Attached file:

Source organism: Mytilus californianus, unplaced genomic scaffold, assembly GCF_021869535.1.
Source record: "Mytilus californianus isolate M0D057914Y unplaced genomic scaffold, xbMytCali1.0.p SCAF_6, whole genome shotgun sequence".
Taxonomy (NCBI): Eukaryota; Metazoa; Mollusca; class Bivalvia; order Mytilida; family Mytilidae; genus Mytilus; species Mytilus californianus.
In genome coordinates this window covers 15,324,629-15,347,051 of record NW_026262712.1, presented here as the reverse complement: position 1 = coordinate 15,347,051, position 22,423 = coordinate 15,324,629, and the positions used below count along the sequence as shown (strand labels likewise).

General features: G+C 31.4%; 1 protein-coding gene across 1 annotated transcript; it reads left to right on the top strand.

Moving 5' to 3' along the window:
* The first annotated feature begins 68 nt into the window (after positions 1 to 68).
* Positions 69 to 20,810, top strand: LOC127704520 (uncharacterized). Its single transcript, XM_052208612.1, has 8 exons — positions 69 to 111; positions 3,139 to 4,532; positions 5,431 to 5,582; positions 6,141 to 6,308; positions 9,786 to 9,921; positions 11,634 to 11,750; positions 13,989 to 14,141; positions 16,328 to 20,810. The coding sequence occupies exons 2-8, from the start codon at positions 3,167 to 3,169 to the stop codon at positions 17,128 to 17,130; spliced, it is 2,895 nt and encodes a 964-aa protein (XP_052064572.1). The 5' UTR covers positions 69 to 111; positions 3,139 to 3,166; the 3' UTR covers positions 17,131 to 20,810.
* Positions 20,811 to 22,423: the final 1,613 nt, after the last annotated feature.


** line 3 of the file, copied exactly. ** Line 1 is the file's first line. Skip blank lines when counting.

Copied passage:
Taxonomy (NCBI): Eukaryota; Metazoa; Mollusca; class Bivalvia; order Mytilida; family Mytilidae; genus Mytilus; species Mytilus californianus.